Parents

 

Why Should My Student Be Aware of Identity Theft?

Vulnerable, naive and careless—when it comes to identity theft, these characteristics can make college students easy prey.

Each year unsuspecting students are targeted for a variety of reasons, including:

  • Easy accessibility to their personal information.  
  • Availability to confiscate credit card solicitations.
  • Lack of awareness by students of financial protection measures.

According to the Federal Trade Commission, 18-29-year olds are most commonly victimized by identity theft.   A study conducted by Impulse Research Group for Chubb Group Insurance Companies found:

  • Forty-nine percent of all college students receive credit card applications on a daily or weekly basis.  Many of these students discard the applications without destroying them.
  • Nearly one-third of the students rarely, if ever, reconcile their credit card and checking account balances.
  • Approximately half of the students have had grades posted by using Social Security numbers*

Although victims can eventually clear their names and credit histories, the process can be time consuming, frustrating and costly.  For college students, in particular, who may be starting careers, applying for college loans and making other finance-related commitments, the effect can be damaging in terms of questionable reputations and misleading credit records.  During the time it takes to resolve these issues, victims can face lost job and/or loan opportunities.  

While there is no guarantee the following measures will safeguard your student from perpetrators, they offer important considerations for identity protection.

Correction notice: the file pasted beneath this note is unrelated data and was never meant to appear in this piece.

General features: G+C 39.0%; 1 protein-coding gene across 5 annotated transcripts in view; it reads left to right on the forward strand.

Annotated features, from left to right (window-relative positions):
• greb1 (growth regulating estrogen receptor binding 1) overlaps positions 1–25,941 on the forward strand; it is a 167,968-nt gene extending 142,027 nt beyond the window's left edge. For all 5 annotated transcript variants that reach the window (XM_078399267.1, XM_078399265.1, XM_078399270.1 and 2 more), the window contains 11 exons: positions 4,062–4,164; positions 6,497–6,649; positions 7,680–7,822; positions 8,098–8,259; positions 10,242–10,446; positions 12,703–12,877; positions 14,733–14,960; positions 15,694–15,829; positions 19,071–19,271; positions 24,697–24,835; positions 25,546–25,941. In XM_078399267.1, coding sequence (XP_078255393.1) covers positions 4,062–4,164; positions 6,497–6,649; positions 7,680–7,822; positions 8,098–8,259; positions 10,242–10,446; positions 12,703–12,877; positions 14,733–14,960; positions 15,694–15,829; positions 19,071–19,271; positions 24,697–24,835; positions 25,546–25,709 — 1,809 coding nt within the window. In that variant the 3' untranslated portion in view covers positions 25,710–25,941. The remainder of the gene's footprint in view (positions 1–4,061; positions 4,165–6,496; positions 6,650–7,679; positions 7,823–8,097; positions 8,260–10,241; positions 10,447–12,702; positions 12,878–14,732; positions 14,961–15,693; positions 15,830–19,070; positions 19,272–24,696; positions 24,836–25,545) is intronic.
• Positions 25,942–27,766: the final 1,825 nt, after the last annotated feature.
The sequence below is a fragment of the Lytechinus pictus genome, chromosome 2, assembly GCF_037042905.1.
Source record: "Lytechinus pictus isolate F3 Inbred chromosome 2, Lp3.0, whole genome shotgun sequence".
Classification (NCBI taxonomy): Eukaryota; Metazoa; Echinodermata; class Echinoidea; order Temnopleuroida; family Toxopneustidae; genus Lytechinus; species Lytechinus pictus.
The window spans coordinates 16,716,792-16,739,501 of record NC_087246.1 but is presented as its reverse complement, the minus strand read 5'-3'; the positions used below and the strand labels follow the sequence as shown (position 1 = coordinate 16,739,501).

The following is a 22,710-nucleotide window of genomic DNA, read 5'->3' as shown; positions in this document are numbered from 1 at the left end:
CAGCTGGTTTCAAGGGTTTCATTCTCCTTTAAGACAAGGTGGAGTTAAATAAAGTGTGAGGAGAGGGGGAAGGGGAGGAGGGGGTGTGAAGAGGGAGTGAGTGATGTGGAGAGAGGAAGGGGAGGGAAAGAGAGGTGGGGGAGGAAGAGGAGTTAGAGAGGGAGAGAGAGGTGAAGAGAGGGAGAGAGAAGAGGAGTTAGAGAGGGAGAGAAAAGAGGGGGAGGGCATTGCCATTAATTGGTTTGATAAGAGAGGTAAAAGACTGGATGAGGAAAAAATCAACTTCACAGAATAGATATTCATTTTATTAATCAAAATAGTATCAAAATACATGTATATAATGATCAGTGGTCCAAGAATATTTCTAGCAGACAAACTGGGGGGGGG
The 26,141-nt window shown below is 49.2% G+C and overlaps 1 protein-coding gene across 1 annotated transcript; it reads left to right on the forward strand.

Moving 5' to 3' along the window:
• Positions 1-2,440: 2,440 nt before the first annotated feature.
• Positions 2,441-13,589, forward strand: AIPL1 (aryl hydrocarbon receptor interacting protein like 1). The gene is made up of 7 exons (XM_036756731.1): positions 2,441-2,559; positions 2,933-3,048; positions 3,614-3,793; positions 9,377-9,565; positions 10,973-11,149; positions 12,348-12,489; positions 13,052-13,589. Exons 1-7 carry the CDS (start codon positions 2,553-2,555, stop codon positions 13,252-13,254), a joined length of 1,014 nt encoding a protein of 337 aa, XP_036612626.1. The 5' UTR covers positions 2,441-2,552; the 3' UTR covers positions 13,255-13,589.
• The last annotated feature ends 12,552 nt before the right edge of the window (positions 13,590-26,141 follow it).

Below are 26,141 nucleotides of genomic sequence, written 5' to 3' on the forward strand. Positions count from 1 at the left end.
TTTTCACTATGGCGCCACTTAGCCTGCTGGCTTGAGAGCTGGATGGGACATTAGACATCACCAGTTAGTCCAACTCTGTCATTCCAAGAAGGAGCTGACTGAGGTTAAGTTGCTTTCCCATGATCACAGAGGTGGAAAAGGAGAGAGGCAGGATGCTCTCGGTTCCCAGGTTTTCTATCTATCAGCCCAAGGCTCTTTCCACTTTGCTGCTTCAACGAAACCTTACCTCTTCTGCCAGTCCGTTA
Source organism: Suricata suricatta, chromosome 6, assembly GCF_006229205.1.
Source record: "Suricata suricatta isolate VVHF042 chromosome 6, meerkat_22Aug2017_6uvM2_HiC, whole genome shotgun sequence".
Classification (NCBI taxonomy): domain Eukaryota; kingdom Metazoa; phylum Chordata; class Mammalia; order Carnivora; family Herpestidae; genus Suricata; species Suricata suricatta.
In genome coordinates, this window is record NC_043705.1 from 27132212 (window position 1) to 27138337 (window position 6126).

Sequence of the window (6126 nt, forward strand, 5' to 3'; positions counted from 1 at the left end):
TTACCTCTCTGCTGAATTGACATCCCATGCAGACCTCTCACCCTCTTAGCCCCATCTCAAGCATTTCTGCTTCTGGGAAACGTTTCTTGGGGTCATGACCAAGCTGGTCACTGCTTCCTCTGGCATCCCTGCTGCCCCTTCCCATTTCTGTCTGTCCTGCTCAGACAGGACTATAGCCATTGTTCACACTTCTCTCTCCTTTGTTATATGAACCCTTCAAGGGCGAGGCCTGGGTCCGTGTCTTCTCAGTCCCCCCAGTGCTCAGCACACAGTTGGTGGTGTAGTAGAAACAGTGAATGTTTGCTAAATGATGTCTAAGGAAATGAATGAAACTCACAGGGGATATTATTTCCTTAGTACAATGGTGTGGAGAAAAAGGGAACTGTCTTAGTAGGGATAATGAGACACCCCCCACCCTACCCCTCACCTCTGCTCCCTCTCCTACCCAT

Keep personal information to yourself and keep it secure.  Don't give credit or debit card numbers, personal identification numbers (PIN) or passwords to anyone.  Be aware of where you store a purse or wallet when it is not with you and keep your residence hall room locked when you or your roommate are not there.

Be sure your PIN doesn't use obvious or consecutive numbers and chose your passwords carefully.

Shred pre-approved credit offers and documents containing personal information prior to disposing of them.

Monitor credit card, banking and other statements and report unauthorized activity.  Know your billing cycle so you can be aware of bills that never arrive.

Be cautious when asked to give personal or financial information over the phone or Internet.  Give minimal information only and question why it is needed.

Don't fall victim to "phishing" techniques.  Be wary of e-mails that are seemingly from your bank or other business institutions and ask you to verify or disclose personal information.

If you use the Internet for online banking and/or to make purchases, be sure you have good firewall, anti-virus and spyware removal software.  Never use anyone else's computer (especially public ones) when giving personal information.

When using your own computer, never download files sent to you by strangers or click on hyperlinks from persons you don't know.

Consider ordering a credit report once a year to verify your records are in good standing. The three major bureaus are:  Transunion (1-800-680-7289), Equifax (1-800-525-6285) and Experian (1-888-397-3742).  If your purse/wallet gets lost or stolen and/or your personal information becomes easy accessible to others, contact the bureaus and place a free, 90-day fraud alert on your credit report.  

Visit the U.S. Department of Education for more information about identity protection against theft.  

*Social security numbers are not used as student ID numbers by Baldwin Wallace University.

 

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